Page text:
On the night of April 18, Georgia’s 6th Congressional district — and the President, who’d taken to Twitter hours before — watched with bated breath to see who would take former Sen. Tom Price’s vacated House seat.
If it wasn’t going to be Democratic candidate Jon Ossoff, the next step to fill the seat would be a runoff between Ossoff and Republican candidate Karen Handel, predicted Robin Biro, political director with Fulton Democrats and commentator for Fox News.
Biro was right, and now a tightly contested race is underway between Ossoff and Handel, whose perspectives on LGBT rights and equality take center stage.
Thirty-year-old Ossoff is clear on his views.
“I oppose any legislation or policy that allows discrimination against LGBT Americans, and I oppose this [‘religious freedom’] executive order, which undermines the intent of Congress in order to allow more money into our political system,” Ossoff told Georgia Voice. “Same-sex couples should have the same rights as every couple in every context. There’s no excuse for discrimination in federal law or state law, and it’s a sad commentary on the state of affairs in Washington that we’re still having these debates.”
Can Handel handle her own record?
Speaking of debates, Handel was challenged to a six-debate series by the Ossoff campaign, and originally agreed to do three — but reportedly backed out of at least one, once it was revealed the debates would be open to the public, Reporter Newspapers said. It’s not just Ossoff who wants to hear from his opponent. A community petition garnered hundreds of signatures in just hours of individuals urging Handel to participate in the series.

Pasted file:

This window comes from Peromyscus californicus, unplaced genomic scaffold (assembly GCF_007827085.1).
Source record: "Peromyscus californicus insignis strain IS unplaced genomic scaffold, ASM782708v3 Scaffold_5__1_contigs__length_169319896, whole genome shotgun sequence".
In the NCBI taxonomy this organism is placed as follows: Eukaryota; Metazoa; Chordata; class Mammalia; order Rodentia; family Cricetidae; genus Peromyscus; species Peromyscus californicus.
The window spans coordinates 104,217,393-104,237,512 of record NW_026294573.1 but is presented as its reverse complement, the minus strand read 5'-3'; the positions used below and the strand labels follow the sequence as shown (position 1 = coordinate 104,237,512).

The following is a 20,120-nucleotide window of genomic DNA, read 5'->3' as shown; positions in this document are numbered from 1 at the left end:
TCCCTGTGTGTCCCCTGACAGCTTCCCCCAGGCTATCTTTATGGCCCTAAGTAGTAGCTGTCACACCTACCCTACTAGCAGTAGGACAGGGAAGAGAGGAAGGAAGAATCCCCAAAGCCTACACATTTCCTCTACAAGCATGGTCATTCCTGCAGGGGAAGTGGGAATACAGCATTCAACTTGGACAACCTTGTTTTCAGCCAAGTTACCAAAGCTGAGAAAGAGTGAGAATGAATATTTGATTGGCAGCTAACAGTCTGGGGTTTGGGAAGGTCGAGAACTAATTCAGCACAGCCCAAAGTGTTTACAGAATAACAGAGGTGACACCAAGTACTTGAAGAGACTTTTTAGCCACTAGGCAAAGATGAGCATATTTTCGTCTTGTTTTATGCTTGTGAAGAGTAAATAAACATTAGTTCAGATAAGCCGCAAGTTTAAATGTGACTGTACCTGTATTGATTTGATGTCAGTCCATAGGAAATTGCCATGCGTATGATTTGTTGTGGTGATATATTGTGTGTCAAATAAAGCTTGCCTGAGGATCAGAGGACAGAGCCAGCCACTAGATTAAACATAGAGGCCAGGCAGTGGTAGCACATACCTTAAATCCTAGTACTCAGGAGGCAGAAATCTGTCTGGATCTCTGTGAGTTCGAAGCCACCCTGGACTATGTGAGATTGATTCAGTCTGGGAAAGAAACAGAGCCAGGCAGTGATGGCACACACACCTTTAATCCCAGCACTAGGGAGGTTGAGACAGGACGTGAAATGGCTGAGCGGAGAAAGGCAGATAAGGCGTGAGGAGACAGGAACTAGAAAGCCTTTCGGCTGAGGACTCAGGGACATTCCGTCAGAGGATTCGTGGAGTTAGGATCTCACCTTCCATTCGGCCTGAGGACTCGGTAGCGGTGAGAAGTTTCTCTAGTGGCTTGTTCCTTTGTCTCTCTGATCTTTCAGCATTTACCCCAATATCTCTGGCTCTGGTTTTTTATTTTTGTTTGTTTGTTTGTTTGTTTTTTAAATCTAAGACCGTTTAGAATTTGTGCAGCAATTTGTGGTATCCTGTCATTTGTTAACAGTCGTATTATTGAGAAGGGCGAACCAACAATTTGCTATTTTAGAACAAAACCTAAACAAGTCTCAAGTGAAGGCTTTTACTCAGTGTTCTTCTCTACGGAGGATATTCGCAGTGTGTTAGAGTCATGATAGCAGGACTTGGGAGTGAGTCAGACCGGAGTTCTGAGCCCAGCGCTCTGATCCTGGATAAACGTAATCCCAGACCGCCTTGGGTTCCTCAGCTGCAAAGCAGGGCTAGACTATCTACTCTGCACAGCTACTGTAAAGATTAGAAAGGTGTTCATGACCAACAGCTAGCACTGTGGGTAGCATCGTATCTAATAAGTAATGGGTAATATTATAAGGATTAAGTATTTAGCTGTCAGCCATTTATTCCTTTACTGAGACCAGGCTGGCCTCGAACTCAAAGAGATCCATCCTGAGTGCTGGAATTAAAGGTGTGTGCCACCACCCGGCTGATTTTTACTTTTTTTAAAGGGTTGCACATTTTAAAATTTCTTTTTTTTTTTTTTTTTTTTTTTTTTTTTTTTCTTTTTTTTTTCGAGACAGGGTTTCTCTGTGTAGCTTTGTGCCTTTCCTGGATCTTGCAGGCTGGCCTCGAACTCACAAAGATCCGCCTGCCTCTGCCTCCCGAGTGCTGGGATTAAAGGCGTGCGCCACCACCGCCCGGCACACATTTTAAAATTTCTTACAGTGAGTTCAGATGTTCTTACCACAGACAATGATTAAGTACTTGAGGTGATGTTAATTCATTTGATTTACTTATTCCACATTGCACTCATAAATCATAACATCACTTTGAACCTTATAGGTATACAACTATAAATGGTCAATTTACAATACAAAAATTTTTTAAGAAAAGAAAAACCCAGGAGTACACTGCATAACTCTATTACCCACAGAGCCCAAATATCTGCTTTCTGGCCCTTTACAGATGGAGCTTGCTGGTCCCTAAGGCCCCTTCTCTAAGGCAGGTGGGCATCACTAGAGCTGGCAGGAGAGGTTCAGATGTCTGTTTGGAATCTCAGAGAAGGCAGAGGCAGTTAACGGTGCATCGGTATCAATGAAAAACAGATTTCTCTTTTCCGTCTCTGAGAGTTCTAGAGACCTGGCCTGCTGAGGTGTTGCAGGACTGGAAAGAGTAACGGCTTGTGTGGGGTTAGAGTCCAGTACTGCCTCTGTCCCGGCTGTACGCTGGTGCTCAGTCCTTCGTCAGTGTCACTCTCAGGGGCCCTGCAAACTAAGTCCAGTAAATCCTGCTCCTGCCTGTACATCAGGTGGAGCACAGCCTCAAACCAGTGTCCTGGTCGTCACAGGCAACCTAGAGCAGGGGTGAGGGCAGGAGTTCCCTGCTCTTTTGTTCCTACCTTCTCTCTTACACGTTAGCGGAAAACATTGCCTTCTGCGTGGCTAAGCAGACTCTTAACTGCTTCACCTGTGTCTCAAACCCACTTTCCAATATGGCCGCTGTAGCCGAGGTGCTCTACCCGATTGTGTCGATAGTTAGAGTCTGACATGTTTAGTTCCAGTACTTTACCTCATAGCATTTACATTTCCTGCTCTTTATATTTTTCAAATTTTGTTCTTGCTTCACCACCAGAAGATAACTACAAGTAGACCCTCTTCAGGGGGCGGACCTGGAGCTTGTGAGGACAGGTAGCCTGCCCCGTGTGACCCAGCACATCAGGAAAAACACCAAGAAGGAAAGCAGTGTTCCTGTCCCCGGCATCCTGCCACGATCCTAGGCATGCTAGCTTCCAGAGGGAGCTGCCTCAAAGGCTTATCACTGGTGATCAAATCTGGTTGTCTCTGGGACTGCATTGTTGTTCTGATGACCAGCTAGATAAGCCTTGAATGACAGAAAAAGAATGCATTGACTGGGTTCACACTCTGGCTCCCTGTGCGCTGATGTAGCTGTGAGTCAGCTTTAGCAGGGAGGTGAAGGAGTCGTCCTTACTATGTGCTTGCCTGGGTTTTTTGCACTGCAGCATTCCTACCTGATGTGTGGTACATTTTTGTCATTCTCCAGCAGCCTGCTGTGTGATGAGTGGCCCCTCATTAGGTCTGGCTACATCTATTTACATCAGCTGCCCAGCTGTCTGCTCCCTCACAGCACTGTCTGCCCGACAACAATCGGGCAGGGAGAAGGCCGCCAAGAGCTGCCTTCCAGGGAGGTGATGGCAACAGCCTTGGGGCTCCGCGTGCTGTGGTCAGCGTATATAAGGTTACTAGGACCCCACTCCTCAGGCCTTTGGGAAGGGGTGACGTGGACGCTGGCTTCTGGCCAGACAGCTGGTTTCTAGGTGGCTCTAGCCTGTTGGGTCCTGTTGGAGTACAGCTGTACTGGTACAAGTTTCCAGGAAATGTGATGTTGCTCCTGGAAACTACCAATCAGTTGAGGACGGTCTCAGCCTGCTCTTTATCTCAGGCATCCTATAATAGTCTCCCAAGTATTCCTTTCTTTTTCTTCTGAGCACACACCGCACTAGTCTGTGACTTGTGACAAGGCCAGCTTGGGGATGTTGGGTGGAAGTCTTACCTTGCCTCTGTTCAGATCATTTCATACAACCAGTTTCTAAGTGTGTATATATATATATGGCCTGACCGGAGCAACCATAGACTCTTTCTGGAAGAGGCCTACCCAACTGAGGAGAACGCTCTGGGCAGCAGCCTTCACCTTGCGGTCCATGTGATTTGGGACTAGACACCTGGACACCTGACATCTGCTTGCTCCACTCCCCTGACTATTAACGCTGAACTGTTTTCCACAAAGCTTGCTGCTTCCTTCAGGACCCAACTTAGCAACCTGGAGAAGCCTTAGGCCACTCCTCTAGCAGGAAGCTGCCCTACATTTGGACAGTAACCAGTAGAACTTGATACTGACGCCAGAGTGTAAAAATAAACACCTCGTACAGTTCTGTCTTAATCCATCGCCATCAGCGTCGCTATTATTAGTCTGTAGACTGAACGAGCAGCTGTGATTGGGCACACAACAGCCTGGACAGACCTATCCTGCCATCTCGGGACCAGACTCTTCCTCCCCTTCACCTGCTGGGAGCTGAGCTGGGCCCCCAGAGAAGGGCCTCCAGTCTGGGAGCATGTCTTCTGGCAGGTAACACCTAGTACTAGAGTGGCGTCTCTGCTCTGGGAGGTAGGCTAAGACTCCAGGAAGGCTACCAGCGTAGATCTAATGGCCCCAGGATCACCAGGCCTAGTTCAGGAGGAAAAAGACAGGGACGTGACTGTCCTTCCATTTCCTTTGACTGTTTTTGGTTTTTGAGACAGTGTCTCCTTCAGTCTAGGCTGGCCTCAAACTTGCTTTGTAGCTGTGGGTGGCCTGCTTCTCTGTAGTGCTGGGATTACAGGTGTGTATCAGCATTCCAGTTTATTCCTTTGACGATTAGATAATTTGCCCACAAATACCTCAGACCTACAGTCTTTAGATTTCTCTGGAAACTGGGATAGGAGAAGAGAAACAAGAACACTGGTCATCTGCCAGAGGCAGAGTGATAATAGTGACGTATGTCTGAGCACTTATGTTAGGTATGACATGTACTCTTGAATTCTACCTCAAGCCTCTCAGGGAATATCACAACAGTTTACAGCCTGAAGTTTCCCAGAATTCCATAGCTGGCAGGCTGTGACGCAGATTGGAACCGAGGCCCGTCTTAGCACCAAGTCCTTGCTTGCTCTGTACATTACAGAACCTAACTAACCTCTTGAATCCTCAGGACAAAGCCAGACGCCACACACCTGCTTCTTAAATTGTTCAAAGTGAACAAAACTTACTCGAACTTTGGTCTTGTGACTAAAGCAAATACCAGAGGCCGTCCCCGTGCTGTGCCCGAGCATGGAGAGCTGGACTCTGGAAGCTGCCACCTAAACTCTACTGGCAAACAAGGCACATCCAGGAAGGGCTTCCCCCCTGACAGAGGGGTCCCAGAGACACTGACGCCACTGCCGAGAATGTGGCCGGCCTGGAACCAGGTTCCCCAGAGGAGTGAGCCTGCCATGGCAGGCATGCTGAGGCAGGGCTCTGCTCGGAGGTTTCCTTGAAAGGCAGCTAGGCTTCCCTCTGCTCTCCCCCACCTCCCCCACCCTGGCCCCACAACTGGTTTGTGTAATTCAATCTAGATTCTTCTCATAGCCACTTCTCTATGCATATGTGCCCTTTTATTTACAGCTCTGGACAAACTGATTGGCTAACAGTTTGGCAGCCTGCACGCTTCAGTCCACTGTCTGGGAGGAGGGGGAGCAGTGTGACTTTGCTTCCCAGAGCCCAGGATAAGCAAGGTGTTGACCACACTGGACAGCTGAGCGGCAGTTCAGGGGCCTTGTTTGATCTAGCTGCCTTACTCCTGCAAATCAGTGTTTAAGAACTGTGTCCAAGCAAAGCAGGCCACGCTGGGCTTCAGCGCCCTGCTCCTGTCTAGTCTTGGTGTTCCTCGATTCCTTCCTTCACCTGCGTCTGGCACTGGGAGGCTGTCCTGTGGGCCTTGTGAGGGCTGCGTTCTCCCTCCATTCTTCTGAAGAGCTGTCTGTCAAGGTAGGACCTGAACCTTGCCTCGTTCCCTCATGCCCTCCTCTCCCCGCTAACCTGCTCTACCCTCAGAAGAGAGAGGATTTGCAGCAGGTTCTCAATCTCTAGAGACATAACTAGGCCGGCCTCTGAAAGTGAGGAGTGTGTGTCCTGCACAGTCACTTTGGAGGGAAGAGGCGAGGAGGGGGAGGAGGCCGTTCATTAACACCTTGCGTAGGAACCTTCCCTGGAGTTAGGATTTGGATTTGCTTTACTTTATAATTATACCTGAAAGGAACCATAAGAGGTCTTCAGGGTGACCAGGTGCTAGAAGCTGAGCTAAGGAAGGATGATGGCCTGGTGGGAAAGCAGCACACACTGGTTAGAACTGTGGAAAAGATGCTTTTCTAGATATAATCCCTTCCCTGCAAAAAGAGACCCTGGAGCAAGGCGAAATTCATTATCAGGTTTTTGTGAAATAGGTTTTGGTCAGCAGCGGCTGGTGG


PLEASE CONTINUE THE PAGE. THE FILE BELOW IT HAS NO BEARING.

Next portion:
Handel’s team did not respond to multiple calls and email requests for interviews from Georgia Voice as of press time — nor has she with a number of other outlets, and doesn’t immediately plan to, according to The Associated Press. Thus, her 2017 stance on LGBT rights is unknown, and her history of support is not the most reliable.
During her campaigns for Fulton County Commission in the early 2000s, Handel supported domestic partner benefits and was both a member of and endorsed by the gay GOP group Log Cabin Republicans. She flipped from those positions during her campaigns for both secretary of state and governor, saying she never joined Log Cabin Republicans and that emails stating she supported domestic partnerships were written by campaign staff without her knowledge.
In June 2010, Georgia Voice spoke with a former member of Handel’s County Commission campaign team about the reversal, and he said he “certainly would not have made any statement like that if it had not been expressed from herself and clearly understood that that was her position.” He also confirmed Handel was a member of the Log Cabin Republicans for at least two years. An email exchange from July 2002 supports his statements.
“As I’ve told you, I do support domestic partner benefits, and confirm my position here, although I do have concerns about a domestic partner registry,” Handel wrote in the email. “Bottom line is that I will work with you and other GLBT leaders to develop workable legislation.”